MANSFIELD -- Tim Theaker and Don Bryant sat about 10 feet away from one another every couple of weeks for the last four years during City Council meetings.
With election day coming Tuesday, the gap between the Republican incumbent mayor and the Democratic city council member has never seemed bigger.
It's a pivotal decision on a crowded municipal ballot that also has five spirited contests for slots on Mansfield City Council, including council president, an at-large seat and three ward positions to lead a city of 47,000 residents and about 460 employees.
The battle for the city's "CEO" position, which pays $81,000 annually, is the one that has gained the most attention between Theaker, 66, of 685 Woodhill Road, and Bryant, 34, of 913 Brookfield Drive, No.3.
It's also the race that has seen the most campaign dollars raised and spent. According to pre-election reports filed with the Richland County Board of Elections last week, Bryant began the reporting period with $1,116, took in donations of $17,055, expended $16,149 and had a cash balance of $2,321.
Theaker began with $1,583, took in $15,010, spent $15,017 and ended the period with $1,576.
How did we get here: Bryant earned his shot at Theaker by defeating Victoria Norris-Diez in the party's May primary. Bryant received 55 percent of the 2,364 votes cast in beating the political newcomer.
Bryant was elected to city council in 2015, defeating Chris Elswick in the primary, earning 56 percent of of just over 1,000 votes cast. He was unopposed in the general election that year.
In an earlier attempt at elected office, Bryant took on State Rep. Mark Romanchuk in 2014, but gained just 30 percent of the 31,000-votes cast.
Theaker was elected mayor in 2011, easily defeating incumbent Democrat Don Culliver, receiving 59 percent of about 12,000 votes cast. He was re-elected in 2015, defeating Democratic challenger Ron Abrams, earning 54 percent of just over 10,000 votes cast.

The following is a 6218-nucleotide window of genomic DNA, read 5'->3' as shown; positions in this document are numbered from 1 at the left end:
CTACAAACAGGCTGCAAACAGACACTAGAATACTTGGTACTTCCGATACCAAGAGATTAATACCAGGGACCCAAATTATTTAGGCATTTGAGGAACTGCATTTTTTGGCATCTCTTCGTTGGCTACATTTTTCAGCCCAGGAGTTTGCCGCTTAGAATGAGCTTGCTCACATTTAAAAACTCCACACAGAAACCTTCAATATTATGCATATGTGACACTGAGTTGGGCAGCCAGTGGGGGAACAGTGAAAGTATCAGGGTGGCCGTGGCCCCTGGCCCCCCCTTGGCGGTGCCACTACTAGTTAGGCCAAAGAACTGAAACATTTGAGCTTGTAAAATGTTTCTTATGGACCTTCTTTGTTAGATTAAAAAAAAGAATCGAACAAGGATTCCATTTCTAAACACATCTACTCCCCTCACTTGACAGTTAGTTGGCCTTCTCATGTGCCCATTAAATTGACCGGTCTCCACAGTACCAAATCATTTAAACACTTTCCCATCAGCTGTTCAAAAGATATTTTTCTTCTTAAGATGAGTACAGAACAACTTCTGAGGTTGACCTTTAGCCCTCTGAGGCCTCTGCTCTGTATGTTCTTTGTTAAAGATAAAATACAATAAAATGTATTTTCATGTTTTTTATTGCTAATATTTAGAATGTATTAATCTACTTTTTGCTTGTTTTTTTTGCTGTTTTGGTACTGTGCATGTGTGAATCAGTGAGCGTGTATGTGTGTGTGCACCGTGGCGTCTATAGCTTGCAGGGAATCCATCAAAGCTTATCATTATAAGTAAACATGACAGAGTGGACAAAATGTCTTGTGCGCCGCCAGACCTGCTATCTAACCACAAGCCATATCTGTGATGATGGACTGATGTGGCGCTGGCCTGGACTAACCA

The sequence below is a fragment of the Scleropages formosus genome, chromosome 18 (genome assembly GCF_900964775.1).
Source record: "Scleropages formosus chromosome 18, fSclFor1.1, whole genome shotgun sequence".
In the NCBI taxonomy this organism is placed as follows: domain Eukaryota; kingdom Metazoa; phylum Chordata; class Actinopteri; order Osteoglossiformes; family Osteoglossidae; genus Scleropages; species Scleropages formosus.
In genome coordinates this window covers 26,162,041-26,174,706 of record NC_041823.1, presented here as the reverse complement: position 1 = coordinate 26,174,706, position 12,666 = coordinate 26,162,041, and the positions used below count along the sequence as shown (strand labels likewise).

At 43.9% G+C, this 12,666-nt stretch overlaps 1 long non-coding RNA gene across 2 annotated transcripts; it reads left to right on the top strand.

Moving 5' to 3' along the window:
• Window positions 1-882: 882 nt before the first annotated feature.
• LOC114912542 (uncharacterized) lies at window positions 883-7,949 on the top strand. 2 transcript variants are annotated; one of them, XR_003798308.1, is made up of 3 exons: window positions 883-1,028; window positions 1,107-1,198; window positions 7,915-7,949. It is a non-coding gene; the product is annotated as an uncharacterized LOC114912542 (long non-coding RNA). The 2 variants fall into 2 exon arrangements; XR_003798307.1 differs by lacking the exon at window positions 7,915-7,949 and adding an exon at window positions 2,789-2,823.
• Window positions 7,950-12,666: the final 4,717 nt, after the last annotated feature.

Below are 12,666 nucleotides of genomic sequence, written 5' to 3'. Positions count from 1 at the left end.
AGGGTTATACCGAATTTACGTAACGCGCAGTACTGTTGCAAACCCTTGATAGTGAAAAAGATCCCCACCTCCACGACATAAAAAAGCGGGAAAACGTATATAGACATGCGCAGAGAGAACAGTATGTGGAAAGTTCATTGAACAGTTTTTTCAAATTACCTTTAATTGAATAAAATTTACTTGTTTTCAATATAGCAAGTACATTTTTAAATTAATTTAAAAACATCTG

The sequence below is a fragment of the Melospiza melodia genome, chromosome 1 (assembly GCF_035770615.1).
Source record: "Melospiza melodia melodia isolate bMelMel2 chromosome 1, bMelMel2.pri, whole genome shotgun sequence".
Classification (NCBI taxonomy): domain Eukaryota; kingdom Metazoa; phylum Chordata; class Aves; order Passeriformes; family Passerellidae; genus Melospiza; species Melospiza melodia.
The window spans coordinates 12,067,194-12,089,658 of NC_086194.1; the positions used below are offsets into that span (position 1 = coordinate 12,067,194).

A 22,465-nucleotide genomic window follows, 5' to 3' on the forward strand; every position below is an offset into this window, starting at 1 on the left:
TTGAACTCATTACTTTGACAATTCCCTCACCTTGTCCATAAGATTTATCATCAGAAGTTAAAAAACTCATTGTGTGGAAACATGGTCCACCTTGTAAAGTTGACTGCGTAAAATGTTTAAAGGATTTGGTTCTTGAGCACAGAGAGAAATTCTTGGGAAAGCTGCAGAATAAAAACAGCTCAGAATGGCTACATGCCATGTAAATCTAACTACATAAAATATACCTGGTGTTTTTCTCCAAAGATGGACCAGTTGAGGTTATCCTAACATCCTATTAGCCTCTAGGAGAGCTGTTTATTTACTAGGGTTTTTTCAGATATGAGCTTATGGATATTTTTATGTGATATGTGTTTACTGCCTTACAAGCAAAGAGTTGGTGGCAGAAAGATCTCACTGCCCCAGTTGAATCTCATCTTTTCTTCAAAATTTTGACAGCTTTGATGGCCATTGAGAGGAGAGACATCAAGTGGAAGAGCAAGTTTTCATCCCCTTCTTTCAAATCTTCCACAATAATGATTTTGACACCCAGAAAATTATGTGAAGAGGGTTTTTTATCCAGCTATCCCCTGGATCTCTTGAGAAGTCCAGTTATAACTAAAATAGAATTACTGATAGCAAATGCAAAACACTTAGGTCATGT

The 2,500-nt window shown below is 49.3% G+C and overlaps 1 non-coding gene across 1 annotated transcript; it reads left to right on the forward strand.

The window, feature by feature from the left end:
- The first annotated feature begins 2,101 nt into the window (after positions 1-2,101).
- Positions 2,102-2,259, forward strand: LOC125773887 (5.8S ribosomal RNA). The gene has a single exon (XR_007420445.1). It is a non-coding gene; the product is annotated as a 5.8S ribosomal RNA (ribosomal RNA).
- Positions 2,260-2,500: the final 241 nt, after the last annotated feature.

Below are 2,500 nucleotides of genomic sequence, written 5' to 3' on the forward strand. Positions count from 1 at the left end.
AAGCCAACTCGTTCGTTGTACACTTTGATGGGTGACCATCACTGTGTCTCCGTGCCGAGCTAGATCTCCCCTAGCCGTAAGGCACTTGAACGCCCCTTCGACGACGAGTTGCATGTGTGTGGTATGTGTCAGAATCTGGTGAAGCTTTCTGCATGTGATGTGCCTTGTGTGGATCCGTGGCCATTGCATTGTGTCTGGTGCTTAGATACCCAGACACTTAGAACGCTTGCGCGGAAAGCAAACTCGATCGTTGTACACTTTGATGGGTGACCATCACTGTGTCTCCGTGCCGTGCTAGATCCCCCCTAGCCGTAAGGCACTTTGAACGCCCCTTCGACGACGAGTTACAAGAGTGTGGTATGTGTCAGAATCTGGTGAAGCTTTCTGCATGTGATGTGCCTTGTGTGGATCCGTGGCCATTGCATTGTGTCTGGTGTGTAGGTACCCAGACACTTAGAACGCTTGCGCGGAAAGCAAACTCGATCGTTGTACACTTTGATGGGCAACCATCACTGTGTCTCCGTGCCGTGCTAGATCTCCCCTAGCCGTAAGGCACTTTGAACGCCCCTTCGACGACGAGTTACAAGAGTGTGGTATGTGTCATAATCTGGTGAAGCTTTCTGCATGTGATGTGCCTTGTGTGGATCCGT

The incumbent mayor, unopposed in the May primary, is seeking his third and final term in office.
What's at stake: Mansfield is a city with measurable forward momentum, largely driven by citizen and private organizational efforts like the Mansfield Rising downtown investment plan, lauded and approved by Theaker, Bryant and the rest of City Council.
The plan has already yielded some successes, including the conversion of Mulberry Street to two-way traffic and the Fourth Street mid-block crosswalk. A public skatepark was proposed this year, though it was put on hold until a master plan for the city's parks was complete. Other ideas found in the plan, including a branding campaign, are in the works.
Funding remains a key issue for the desired improvements, as well as for maintaining and improving basic city services.
Mansfield, which emerged from state-ordered fiscal emergency just five years ago, is a city with a low unemployment rate (4.4 percent), that has not translated into greatly enhanced city revenues. More than 20 percent of the city's residents still live below the federally-established poverty level, according to the U.S. Census Bureau.
Finance Director Linn Steward twice this year during public meetings has cautioned the administration and City Council that general fund and safety services fund revenues, largely based on income tax collection, have begun to flatten out in the last few years, while expenses have continued to climb.